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    (Original post by IrrationalRoot)
    I don't have max since I'm only platinum membership but thanks analysing it!
    Yeah I get what you mean from earlier though, even though this guy was sub 1500 he took a hell of a lot of effort to beat, simply because the position never got too complicated so I had to gradually build up a positional advantage and grind the endgame (using every morsel of my strategic ability lol) to convert it. Problem with playing against 2.Bc4 is that you always get a slightly stronger position as black but it can simplify too much (d5 eventually must be played which in fact simplifies the position some).

    I never used to be good at strategy now but I'm improving - a lot of the ideas I used in this game I had seen up to 3/4 moves in advance which is nice because your opponent walks right into your plans .
    I did notice that you're very strong on tactics trainer; I've just broken 1800. So I think your tactical ability is fine for now, definitely have a go at what I did and do some of IM Silman's lessons on mentor where you play through games, it's very instructive (and difficult!).
    Also I spent a lot of time on my moves, really draining but I get accurate play out of it which I couldn't produce in blitz.
    No worries. Yeah all the chess wisdom on 2. Bc4 says that it's a load of crap, but I don't really do amazingly well against it - certainly better than against a more conventional Sicilian structure for white like the Yugoslav attack, but still. It often seems to lead to more watered down (and frequently lifeless) positions as you suggest. Though truth be told I quite enjoy the endgame.

    Yeah I've looked at some of those lessons but I didn't really take it in. I suppose as with anything you have to work hard and smart to git gud. And I guess it does come down to the time control - I think playing classical, or at least rapid, chess actually improves your blitz skill more than playing blitz in a way, as you have time to think over your moves and work out good strategies in certain positions, which you can then just replicate at speed in a blitz game. Whereas just playing blitz, you're never really thinking, and you make the same mistakes over and over. I'd like to play with proper hardcore tournament time controls, but I'd need it to be in a tournament to have motivation. If I am able to make a team in Warwick next year, the D team if needs be (I dunno how selective the C is - there's A,B,C,D; A and B are misleading as they are basically just as strong), then I guess I can do that.

    With regards to Chess Network, I've watched loads of his videos and he has a very organised and lucid thought process which is insightful. Once again though it is a matter of knowing the correct process vs. actually applying it I guess.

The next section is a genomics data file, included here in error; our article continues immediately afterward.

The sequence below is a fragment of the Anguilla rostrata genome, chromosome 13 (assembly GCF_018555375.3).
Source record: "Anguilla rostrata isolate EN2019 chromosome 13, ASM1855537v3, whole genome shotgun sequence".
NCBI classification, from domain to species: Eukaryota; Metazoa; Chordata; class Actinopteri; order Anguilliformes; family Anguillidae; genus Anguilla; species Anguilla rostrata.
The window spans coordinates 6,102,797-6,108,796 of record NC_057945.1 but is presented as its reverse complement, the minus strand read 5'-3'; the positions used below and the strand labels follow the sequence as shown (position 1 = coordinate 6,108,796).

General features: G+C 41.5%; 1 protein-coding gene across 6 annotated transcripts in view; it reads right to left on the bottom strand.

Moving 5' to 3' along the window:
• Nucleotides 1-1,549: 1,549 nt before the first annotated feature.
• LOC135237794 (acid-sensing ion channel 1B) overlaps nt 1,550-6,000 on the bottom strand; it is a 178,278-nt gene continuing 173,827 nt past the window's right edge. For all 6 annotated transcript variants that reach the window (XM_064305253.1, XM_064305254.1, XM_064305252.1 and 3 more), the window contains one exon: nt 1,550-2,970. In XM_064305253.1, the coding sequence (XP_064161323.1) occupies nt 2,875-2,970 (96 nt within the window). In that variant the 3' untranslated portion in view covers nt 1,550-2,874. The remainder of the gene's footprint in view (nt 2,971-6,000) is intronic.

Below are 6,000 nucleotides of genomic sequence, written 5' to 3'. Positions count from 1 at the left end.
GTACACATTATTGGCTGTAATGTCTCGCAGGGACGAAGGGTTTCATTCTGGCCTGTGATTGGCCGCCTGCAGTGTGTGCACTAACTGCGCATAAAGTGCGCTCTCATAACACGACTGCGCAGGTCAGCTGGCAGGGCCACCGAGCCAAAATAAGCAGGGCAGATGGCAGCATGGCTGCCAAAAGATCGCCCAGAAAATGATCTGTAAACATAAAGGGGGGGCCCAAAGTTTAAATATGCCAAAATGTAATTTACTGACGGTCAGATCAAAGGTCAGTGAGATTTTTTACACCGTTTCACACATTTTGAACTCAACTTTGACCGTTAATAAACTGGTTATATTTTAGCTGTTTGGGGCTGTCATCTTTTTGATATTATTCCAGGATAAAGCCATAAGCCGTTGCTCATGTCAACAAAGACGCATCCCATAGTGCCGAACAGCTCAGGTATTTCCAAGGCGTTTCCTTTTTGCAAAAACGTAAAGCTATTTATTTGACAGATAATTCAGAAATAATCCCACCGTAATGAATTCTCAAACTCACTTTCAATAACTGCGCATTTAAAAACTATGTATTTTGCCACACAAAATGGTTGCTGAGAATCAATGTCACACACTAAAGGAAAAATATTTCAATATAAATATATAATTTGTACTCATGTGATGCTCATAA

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    (Original post by IrrationalRoot)
    Oh right lol, yeah I'll play a game .
    Can't type in spectators room, but wanted to say I'm just looking for a way to win
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    (Original post by 13 1 20 8 42)
    No worries. Yeah all the chess wisdom on 2. Bc4 says that it's a load of crap, but I don't really do amazingly well against it - certainly better than against a more conventional Sicilian structure for white like the Yugoslav attack, but still. It often seems to lead to more watered down (and frequently lifeless) positions as you suggest. Though truth be told I quite enjoy the endgame.

    Yeah I've looked at some of those lessons but I didn't really take it in. I suppose as with anything you have to work hard and smart to git gud. And I guess it does come down to the time control - I think playing classical, or at least rapid, chess actually improves your blitz skill more than playing blitz in a way, as you have time to think over your moves and work out good strategies in certain positions, which you can then just replicate at speed in a blitz game. Whereas just playing blitz, you're never really thinking, and you make the same mistakes over and over. I'd like to play with proper hardcore tournament time controls, but I'd need it to be in a tournament to have motivation. If I am able to make a team in Warwick next year, the D team if needs be (I dunno how selective the C is - there's A,B,C,D; A and B are misleading as they are basically just as strong), then I guess I can do that.